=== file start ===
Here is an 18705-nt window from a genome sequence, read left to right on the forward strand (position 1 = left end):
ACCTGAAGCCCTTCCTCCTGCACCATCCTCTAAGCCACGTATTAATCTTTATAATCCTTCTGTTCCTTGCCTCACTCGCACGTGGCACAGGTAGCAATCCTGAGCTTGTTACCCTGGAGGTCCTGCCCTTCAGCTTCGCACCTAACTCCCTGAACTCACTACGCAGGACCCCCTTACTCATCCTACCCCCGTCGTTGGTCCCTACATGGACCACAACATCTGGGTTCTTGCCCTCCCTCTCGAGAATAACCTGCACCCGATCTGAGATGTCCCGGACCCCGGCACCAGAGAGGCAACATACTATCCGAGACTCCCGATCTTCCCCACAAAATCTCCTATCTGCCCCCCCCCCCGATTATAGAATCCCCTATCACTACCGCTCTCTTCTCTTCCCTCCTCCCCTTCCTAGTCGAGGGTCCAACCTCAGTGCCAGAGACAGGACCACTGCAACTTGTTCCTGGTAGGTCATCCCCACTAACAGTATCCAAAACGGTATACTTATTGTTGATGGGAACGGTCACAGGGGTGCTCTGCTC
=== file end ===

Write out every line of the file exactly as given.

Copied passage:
Here is an 18705-nt window from a genome sequence, read left to right on the forward strand (position 1 = left end):
ACCTGAAGCCCTTCCTCCTGCACCATCCTCTAAGCCACGTATTAATCTTTATAATCCTTCTGTTCCTTGCCTCACTCGCACGTGGCACAGGTAGCAATCCTGAGCTTGTTACCCTGGAGGTCCTGCCCTTCAGCTTCGCACCTAACTCCCTGAACTCACTACGCAGGACCCCCTTACTCATCCTACCCCCGTCGTTGGTCCCTACATGGACCACAACATCTGGGTTCTTGCCCTCCCTCTCGAGAATAACCTGCACCCGATCTGAGATGTCCCGGACCCCGGCACCAGAGAGGCAACATACTATCCGAGACTCCCGATCTTCCCCACAAAATCTCCTATCTGCCCCCCCCCCCGATTATAGAATCCCCTATCACTACCGCTCTCTTCTCTTCCCTCCTCCCCTTCCTAGTCGAGGGTCCAACCTCAGTGCCAGAGACAGGACCACTGCAACTTGTTCCTGGTAGGTCATCCCCACTAACAGTATCCAAAACGGTATACTTATTGTTGATGGGAACGGTCACAGGGGTGCTCTGCTC